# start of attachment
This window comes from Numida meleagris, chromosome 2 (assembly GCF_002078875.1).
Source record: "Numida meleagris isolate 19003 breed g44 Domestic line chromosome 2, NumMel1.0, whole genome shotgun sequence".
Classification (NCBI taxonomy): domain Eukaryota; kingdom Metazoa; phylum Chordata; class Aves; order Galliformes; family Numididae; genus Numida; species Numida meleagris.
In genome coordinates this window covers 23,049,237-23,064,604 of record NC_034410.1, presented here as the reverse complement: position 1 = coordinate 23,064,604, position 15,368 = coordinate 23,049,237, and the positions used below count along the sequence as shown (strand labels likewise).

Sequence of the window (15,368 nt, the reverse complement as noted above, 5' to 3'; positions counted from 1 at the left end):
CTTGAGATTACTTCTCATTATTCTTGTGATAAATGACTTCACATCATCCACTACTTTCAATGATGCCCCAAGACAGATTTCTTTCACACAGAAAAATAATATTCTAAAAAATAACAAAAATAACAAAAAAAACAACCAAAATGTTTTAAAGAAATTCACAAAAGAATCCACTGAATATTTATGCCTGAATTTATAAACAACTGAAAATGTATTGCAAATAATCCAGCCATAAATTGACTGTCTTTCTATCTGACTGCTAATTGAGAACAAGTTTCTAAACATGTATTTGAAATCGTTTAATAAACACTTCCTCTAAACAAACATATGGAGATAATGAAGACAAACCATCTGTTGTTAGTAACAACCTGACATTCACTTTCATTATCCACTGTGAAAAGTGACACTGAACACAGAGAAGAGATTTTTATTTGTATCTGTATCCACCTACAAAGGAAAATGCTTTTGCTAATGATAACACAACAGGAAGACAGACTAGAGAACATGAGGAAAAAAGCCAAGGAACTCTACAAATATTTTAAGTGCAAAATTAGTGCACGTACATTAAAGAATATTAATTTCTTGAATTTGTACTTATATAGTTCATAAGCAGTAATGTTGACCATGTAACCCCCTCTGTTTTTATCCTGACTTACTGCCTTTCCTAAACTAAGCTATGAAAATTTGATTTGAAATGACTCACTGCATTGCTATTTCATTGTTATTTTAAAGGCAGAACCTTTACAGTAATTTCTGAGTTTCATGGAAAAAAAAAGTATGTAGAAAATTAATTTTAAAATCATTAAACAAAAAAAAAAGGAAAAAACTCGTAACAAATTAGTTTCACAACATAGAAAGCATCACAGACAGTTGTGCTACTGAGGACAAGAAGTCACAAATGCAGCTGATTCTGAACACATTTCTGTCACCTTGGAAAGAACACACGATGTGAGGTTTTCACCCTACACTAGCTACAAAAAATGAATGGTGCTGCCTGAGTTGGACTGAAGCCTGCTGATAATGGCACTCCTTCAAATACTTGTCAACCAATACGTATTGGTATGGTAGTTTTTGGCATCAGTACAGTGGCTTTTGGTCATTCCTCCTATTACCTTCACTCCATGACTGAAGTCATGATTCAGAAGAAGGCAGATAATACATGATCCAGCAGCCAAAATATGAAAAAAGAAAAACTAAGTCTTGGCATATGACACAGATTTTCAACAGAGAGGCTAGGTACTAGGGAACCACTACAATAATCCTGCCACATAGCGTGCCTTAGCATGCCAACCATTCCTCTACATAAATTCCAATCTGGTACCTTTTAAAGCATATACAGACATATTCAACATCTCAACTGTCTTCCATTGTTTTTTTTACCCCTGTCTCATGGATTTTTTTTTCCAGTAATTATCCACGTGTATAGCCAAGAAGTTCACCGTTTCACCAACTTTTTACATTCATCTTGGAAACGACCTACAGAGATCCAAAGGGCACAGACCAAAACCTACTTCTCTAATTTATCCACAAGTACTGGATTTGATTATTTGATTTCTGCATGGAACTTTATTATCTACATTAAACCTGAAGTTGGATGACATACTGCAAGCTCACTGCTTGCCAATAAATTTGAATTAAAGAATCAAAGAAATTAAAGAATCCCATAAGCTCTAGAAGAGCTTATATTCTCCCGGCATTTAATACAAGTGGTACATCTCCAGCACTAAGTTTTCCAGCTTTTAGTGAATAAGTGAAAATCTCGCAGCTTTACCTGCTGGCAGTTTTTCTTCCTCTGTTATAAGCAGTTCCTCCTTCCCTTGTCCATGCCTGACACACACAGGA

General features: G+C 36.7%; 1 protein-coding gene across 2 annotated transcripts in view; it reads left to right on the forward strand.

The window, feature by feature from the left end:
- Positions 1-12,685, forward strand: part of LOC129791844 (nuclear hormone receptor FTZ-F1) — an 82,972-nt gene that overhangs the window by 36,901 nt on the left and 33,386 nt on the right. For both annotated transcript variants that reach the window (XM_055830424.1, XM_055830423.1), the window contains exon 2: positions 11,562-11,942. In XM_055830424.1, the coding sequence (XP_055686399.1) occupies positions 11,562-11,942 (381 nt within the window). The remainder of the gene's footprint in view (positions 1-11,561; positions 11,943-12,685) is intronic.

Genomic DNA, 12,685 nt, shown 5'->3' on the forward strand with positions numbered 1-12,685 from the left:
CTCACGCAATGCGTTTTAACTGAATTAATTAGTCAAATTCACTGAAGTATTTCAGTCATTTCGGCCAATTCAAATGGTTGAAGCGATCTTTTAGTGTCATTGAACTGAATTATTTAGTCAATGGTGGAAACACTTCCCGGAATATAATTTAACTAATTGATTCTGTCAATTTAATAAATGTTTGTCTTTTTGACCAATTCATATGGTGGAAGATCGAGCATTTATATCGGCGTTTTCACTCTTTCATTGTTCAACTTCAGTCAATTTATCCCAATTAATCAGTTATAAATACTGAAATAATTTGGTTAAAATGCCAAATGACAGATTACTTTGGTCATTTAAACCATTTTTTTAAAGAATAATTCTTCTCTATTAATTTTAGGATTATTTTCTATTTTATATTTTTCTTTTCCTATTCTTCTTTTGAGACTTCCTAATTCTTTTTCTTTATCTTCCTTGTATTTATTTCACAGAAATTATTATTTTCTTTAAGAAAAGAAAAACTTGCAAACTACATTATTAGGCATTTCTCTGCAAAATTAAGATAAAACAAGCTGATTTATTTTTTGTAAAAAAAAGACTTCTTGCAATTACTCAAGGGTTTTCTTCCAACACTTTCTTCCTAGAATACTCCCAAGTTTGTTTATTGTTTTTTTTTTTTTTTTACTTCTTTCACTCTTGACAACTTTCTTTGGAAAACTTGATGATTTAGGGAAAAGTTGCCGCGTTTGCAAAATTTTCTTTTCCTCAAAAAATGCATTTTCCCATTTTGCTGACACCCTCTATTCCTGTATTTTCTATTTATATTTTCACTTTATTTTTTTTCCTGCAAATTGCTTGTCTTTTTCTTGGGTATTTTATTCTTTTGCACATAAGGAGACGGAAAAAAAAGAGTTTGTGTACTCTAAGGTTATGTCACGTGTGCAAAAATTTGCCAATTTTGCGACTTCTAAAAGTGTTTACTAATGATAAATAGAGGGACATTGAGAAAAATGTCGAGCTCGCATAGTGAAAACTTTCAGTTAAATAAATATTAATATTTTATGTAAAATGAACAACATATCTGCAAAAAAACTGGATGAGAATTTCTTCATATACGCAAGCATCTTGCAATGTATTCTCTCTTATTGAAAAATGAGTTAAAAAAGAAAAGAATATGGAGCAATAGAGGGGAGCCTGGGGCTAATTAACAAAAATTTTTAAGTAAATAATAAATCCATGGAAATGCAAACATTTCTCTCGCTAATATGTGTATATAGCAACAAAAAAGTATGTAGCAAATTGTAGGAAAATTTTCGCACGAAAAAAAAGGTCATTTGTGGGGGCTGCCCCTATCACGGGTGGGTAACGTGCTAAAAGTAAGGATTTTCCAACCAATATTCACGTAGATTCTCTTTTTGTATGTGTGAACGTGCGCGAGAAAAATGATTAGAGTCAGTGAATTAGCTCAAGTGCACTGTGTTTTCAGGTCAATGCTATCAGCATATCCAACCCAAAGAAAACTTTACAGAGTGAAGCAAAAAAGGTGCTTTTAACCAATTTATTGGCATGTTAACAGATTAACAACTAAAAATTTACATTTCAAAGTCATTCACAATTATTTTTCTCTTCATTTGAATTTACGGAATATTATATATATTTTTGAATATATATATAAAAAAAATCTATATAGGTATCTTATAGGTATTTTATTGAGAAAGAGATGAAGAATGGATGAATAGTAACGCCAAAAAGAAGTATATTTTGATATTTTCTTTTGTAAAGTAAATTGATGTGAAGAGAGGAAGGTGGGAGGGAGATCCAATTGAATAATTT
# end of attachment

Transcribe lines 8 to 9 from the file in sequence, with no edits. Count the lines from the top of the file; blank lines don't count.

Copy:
The window, feature by feature from the left end:
- Positions 1-12,685, forward strand: part of LOC129791844 (nuclear hormone receptor FTZ-F1) — an 82,972-nt gene that overhangs the window by 36,901 nt on the left and 33,386 nt on the right. For both annotated transcript variants that reach the window (XM_055830424.1, XM_055830423.1), the window contains exon 2: positions 11,562-11,942. In XM_055830424.1, the coding sequence (XP_055686399.1) occupies positions 11,562-11,942 (381 nt within the window). The remainder of the gene's footprint in view (positions 1-11,561; positions 11,943-12,685) is intronic.